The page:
A new half an acre garden of reflection created by 60 volunteers over the past eight months, opens today at Sandham Memorial Chapel in Hampshire, marking the centenary of Great Britain’s intervention in the First World War.
The chapel, completed in 1926, is the only National Trust building dedicated to the Great War which uniquely commemorates those who fell in the “Forgotten War” in Salonika, Macedonia.
It was built by John Louis and Mary Behrend primarily to house 19 large scale canvases by the artist Stanley Spencer, to honour those who died.
The canvases which range in size from 1 metre high by 1.8 metres wide to 2 metres high by 1.8 metres wide; depict Spencer’s own wartime experiences focussing on domestic scenes from the lives of the soldiers and his work as a hospital orderly.
The new garden, designed by Hampshire landscape and garden designer Daniel Lobb and funded by a £100,000 Heritage Lottery Fund (HLF) grant, has been created to be a tranquil and special place for visitors to reflect on those who lost their lives.
Full of fruit trees, scented cottage garden style planting and a vegetable plot, the garden has been designed to complement the modernist proportions of the chapel. The original wildflower meadow at the front of the chapel remains an integral part of the tranquil landscape.
Garden designer Daniel Lobb says: “It was really important to me to quietly absorb the special atmosphere of the place and create a design that sits harmoniously next to the historic chapel, existing meadow and orchard.
“Taking inspiration from the strict formal aesthetic of the chapel building, the garden is rectilinear in plan and very simple.
“I hope it will provide both the opportunity for quiet reflection and an active gardening space for the various partner charity groups and volunteer gardeners which have helped bring my design to life.”
Volunteers from the local community, horticultural students from nearby Sparsholt College, service men and women from Tedworth House, people from the London based homeless charity St Mungo’s and Thrive, a horticultural therapy charity, have put in over 320 day’s work to complete the garden in time for the anniversary.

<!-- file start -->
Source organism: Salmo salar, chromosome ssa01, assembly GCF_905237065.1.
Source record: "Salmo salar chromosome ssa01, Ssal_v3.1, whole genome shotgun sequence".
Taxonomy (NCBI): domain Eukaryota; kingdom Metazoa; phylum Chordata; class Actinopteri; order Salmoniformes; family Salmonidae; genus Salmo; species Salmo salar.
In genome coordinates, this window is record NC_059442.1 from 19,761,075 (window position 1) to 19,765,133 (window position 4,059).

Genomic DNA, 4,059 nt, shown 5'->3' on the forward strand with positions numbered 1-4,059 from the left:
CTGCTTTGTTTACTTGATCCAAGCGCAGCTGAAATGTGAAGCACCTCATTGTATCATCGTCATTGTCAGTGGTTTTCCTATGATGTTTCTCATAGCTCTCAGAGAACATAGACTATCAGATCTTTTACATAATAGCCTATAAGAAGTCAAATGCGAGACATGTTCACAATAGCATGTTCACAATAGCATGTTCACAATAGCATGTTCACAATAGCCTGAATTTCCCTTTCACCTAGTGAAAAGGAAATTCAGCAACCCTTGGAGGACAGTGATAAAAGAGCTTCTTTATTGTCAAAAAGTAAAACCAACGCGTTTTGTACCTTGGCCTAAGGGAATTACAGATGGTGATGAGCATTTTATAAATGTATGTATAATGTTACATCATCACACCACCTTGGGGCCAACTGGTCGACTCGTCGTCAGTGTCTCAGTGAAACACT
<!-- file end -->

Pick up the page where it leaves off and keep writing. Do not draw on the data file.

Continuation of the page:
Their work included clearing the site, planting hedging, preparing the soil, laying turf and planting. Keen gardening enthusiasts from Thrive will continue to assist in the ongoing care of the gardens using a range of specially adapted tools alongside the four National Trust garden volunteers.
Tony Mathias, a retired engineer and garden volunteer says: “With professional advice and assistance we have been privileged to be involved in totally transforming the gardens, to create an area for reflection and contemplation which we hope visitors will enjoy for many years to come.”
Alice Lee, Sandham’s Community Engagement Officer says: “We couldn’t have completed this project without the invaluable support of our volunteers and various groups.
“Thanks also to the generous £100,000 HLF grant, and the many donations to our recent fundraising appeal we have been able to create a wonderful experience for those coming to this place of remembrance and spirituality.
“The grant will also fund ongoing community work, which will ensure that Sandham has a strong local legacy for future generations.”
The 19 Stanley spencer paintings, which were previously on display at Somerset House in London and the Pallant House Gallery in Chichester, are also back on display at Sandham in time for its grand re-opening.
Sandham Memorial Chapel and garden re-opens on Tuesday 5 August. Tickets are available by pre-booking only via the property’s website.